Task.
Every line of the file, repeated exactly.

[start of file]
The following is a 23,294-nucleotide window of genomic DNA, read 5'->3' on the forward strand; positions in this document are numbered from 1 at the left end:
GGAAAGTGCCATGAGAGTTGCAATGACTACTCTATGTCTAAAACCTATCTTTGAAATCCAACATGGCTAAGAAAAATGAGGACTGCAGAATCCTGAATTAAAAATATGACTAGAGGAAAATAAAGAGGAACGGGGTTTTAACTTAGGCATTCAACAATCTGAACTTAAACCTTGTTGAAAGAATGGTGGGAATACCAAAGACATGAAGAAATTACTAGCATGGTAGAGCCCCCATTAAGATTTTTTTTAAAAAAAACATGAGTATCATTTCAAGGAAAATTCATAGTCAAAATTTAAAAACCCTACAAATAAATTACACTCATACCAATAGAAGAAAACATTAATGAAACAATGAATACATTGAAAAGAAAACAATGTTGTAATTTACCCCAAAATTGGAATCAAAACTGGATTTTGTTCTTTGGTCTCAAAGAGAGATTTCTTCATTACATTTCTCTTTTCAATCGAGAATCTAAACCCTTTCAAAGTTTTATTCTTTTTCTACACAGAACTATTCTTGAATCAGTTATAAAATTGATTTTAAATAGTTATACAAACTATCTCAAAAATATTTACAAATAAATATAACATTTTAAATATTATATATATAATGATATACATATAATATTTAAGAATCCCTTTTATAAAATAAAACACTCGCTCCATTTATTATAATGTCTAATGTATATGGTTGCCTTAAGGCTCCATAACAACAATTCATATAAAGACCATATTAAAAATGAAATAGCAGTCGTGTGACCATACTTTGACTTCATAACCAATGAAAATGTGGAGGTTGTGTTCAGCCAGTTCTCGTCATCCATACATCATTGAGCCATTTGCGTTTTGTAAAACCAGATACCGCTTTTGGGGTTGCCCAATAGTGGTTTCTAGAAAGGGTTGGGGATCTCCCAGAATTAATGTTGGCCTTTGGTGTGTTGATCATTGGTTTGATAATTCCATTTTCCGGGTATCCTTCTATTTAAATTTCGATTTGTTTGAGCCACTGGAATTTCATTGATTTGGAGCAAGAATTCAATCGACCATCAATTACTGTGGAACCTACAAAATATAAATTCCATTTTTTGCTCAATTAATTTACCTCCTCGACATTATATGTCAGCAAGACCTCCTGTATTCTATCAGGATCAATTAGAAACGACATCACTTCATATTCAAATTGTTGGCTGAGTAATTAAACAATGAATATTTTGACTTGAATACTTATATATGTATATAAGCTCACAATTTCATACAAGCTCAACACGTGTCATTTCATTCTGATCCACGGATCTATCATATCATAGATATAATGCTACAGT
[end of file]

The following is a 23,294-nucleotide window of genomic DNA, read 5'->3' on the forward strand; positions in this document are numbered from 1 at the left end:
GGAAAGTGCCATGAGAGTTGCAATGACTACTCTATGTCTAAAACCTATCTTTGAAATCCAACATGGCTAAGAAAAATGAGGACTGCAGAATCCTGAATTAAAAATATGACTAGAGGAAAATAAAGAGGAACGGGGTTTTAACTTAGGCATTCAACAATCTGAACTTAAACCTTGTTGAAAGAATGGTGGGAATACCAAAGACATGAAGAAATTACTAGCATGGTAGAGCCCCCATTAAGATTTTTTTTAAAAAAAACATGAGTATCATTTCAAGGAAAATTCATAGTCAAAATTTAAAAACCCTACAAATAAATTACACTCATACCAATAGAAGAAAACATTAATGAAACAATGAATACATTGAAAAGAAAACAATGTTGTAATTTACCCCAAAATTGGAATCAAAACTGGATTTTGTTCTTTGGTCTCAAAGAGAGATTTCTTCATTACATTTCTCTTTTCAATCGAGAATCTAAACCCTTTCAAAGTTTTATTCTTTTTCTACACAGAACTATTCTTGAATCAGTTATAAAATTGATTTTAAATAGTTATACAAACTATCTCAAAAATATTTACAAATAAATATAACATTTTAAATATTATATATATAATGATATACATATAATATTTAAGAATCCCTTTTATAAAATAAAACACTCGCTCCATTTATTATAATGTCTAATGTATATGGTTGCCTTAAGGCTCCATAACAACAATTCATATAAAGACCATATTAAAAATGAAATAGCAGTCGTGTGACCATACTTTGACTTCATAACCAATGAAAATGTGGAGGTTGTGTTCAGCCAGTTCTCGTCATCCATACATCATTGAGCCATTTGCGTTTTGTAAAACCAGATACCGCTTTTGGGGTTGCCCAATAGTGGTTTCTAGAAAGGGTTGGGGATCTCCCAGAATTAATGTTGGCCTTTGGTGTGTTGATCATTGGTTTGATAATTCCATTTTCCGGGTATCCTTCTATTTAAATTTCGATTTGTTTGAGCCACTGGAATTTCATTGATTTGGAGCAAGAATTCAATCGACCATCAATTACTGTGGAACCTACAAAATATAAATTCCATTTTTTGCTCAATTAATTTACCTCCTCGACATTATATGTCAGCAAGACCTCCTGTATTCTATCAGGATCAATTAGAAACGACATCACTTCATATTCAAATTGTTGGCTGAGTAATTAAACAATGAATATTTTGACTTGAATACTTATATATGTATATAAGCTCACAATTTCATACAAGCTCAACACGTGTCATTTCATTCTGATCCACGGATCTATCATATCATAGATATAATGCTACAGT